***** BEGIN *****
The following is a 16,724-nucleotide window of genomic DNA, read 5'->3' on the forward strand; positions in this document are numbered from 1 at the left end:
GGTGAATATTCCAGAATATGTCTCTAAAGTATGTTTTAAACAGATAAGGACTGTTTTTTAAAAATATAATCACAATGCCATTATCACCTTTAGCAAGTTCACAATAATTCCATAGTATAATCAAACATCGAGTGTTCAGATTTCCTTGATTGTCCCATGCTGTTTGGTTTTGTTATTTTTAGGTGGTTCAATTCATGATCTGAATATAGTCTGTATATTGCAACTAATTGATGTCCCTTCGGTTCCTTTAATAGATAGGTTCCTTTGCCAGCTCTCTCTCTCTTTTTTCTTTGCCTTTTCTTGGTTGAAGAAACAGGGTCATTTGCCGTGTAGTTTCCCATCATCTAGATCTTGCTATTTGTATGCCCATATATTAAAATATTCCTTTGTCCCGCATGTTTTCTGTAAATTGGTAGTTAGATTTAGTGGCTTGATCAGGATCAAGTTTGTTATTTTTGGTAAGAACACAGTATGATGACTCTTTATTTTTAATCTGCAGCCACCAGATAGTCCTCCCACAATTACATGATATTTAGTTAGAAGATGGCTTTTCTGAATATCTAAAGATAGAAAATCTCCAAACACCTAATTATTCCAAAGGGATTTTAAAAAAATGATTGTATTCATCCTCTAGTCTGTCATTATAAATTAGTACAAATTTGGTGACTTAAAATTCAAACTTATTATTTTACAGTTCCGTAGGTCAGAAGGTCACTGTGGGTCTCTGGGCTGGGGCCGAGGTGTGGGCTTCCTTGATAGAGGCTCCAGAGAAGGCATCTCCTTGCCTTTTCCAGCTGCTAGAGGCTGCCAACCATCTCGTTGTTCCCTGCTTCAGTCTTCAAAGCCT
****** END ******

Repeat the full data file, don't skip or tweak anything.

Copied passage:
The following is a 16,724-nucleotide window of genomic DNA, read 5'->3' on the forward strand; positions in this document are numbered from 1 at the left end:
GGTGAATATTCCAGAATATGTCTCTAAAGTATGTTTTAAACAGATAAGGACTGTTTTTTAAAAATATAATCACAATGCCATTATCACCTTTAGCAAGTTCACAATAATTCCATAGTATAATCAAACATCGAGTGTTCAGATTTCCTTGATTGTCCCATGCTGTTTGGTTTTGTTATTTTTAGGTGGTTCAATTCATGATCTGAATATAGTCTGTATATTGCAACTAATTGATGTCCCTTCGGTTCCTTTAATAGATAGGTTCCTTTGCCAGCTCTCTCTCTCTTTTTTCTTTGCCTTTTCTTGGTTGAAGAAACAGGGTCATTTGCCGTGTAGTTTCCCATCATCTAGATCTTGCTATTTGTATGCCCATATATTAAAATATTCCTTTGTCCCGCATGTTTTCTGTAAATTGGTAGTTAGATTTAGTGGCTTGATCAGGATCAAGTTTGTTATTTTTGGTAAGAACACAGTATGATGACTCTTTATTTTTAATCTGCAGCCACCAGATAGTCCTCCCACAATTACATGATATTTAGTTAGAAGATGGCTTTTCTGAATATCTAAAGATAGAAAATCTCCAAACACCTAATTATTCCAAAGGGATTTTAAAAAAATGATTGTATTCATCCTCTAGTCTGTCATTATAAATTAGTACAAATTTGGTGACTTAAAATTCAAACTTATTATTTTACAGTTCCGTAGGTCAGAAGGTCACTGTGGGTCTCTGGGCTGGGGCCGAGGTGTGGGCTTCCTTGATAGAGGCTCCAGAGAAGGCATCTCCTTGCCTTTTCCAGCTGCTAGAGGCTGCCAACCATCTCGTTGTTCCCTGCTTCAGTCTTCAAAGCCT